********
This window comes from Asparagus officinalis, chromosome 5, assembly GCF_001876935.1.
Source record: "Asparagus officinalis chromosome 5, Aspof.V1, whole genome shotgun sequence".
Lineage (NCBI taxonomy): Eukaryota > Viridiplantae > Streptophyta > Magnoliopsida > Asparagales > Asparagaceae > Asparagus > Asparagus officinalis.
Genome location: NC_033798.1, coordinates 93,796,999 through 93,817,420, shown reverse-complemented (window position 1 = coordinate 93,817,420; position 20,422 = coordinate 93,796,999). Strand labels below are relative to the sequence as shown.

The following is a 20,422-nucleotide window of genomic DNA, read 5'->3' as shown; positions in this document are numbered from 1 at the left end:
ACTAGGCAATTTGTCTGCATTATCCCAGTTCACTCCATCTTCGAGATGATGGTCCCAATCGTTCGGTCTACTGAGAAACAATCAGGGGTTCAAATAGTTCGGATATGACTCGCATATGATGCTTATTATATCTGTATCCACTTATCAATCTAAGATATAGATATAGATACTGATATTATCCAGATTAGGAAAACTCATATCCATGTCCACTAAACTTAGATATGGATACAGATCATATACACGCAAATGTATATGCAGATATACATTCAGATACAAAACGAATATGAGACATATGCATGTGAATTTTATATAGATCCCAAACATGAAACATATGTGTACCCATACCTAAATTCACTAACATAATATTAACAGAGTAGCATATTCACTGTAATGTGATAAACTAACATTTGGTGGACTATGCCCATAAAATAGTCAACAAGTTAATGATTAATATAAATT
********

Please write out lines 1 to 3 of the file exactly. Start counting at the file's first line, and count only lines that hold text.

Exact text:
This window comes from Asparagus officinalis, chromosome 5, assembly GCF_001876935.1.
Source record: "Asparagus officinalis chromosome 5, Aspof.V1, whole genome shotgun sequence".
Lineage (NCBI taxonomy): Eukaryota > Viridiplantae > Streptophyta > Magnoliopsida > Asparagales > Asparagaceae > Asparagus > Asparagus officinalis.